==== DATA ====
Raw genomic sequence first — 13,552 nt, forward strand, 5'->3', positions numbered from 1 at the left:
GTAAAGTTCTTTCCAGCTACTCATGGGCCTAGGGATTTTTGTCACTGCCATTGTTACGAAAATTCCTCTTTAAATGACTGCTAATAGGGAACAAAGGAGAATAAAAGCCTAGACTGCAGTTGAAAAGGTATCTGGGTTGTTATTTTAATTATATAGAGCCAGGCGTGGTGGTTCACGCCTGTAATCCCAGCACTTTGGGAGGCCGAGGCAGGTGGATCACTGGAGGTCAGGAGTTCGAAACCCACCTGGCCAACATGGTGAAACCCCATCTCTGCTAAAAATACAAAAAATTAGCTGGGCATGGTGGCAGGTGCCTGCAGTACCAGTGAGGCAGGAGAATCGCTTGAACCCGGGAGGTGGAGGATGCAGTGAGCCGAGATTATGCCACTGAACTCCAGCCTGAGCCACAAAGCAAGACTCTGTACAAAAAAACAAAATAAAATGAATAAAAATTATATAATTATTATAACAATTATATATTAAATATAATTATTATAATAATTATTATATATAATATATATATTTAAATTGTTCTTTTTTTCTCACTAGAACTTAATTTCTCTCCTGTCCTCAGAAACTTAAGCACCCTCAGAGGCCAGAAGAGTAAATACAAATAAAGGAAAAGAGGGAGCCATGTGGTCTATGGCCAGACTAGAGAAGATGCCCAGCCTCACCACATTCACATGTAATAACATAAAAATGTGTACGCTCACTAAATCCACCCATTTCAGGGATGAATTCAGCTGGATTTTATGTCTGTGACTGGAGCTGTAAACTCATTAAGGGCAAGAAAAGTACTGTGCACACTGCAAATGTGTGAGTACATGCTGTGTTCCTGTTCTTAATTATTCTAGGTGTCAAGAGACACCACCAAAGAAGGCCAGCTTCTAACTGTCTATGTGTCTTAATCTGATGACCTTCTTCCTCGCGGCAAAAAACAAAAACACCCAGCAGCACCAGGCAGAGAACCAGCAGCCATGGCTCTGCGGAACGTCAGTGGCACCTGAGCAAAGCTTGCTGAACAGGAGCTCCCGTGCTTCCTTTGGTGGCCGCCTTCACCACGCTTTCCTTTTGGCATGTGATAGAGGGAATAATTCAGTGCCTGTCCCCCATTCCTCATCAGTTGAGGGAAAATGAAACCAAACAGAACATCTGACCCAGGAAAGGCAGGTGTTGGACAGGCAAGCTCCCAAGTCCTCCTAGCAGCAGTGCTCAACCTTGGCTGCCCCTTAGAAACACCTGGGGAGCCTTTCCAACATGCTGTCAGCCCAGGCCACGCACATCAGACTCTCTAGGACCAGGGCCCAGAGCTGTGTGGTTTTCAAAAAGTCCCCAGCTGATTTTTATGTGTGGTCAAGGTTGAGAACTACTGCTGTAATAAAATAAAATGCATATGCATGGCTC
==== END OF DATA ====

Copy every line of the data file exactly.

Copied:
Raw genomic sequence first — 13,552 nt, forward strand, 5'->3', positions numbered from 1 at the left:
GTAAAGTTCTTTCCAGCTACTCATGGGCCTAGGGATTTTTGTCACTGCCATTGTTACGAAAATTCCTCTTTAAATGACTGCTAATAGGGAACAAAGGAGAATAAAAGCCTAGACTGCAGTTGAAAAGGTATCTGGGTTGTTATTTTAATTATATAGAGCCAGGCGTGGTGGTTCACGCCTGTAATCCCAGCACTTTGGGAGGCCGAGGCAGGTGGATCACTGGAGGTCAGGAGTTCGAAACCCACCTGGCCAACATGGTGAAACCCCATCTCTGCTAAAAATACAAAAAATTAGCTGGGCATGGTGGCAGGTGCCTGCAGTACCAGTGAGGCAGGAGAATCGCTTGAACCCGGGAGGTGGAGGATGCAGTGAGCCGAGATTATGCCACTGAACTCCAGCCTGAGCCACAAAGCAAGACTCTGTACAAAAAAACAAAATAAAATGAATAAAAATTATATAATTATTATAACAATTATATATTAAATATAATTATTATAATAATTATTATATATAATATATATATTTAAATTGTTCTTTTTTTCTCACTAGAACTTAATTTCTCTCCTGTCCTCAGAAACTTAAGCACCCTCAGAGGCCAGAAGAGTAAATACAAATAAAGGAAAAGAGGGAGCCATGTGGTCTATGGCCAGACTAGAGAAGATGCCCAGCCTCACCACATTCACATGTAATAACATAAAAATGTGTACGCTCACTAAATCCACCCATTTCAGGGATGAATTCAGCTGGATTTTATGTCTGTGACTGGAGCTGTAAACTCATTAAGGGCAAGAAAAGTACTGTGCACACTGCAAATGTGTGAGTACATGCTGTGTTCCTGTTCTTAATTATTCTAGGTGTCAAGAGACACCACCAAAGAAGGCCAGCTTCTAACTGTCTATGTGTCTTAATCTGATGACCTTCTTCCTCGCGGCAAAAAACAAAAACACCCAGCAGCACCAGGCAGAGAACCAGCAGCCATGGCTCTGCGGAACGTCAGTGGCACCTGAGCAAAGCTTGCTGAACAGGAGCTCCCGTGCTTCCTTTGGTGGCCGCCTTCACCACGCTTTCCTTTTGGCATGTGATAGAGGGAATAATTCAGTGCCTGTCCCCCATTCCTCATCAGTTGAGGGAAAATGAAACCAAACAGAACATCTGACCCAGGAAAGGCAGGTGTTGGACAGGCAAGCTCCCAAGTCCTCCTAGCAGCAGTGCTCAACCTTGGCTGCCCCTTAGAAACACCTGGGGAGCCTTTCCAACATGCTGTCAGCCCAGGCCACGCACATCAGACTCTCTAGGACCAGGGCCCAGAGCTGTGTGGTTTTCAAAAAGTCCCCAGCTGATTTTTATGTGTGGTCAAGGTTGAGAACTACTGCTGTAATAAAATAAAATGCATATGCATGGCTC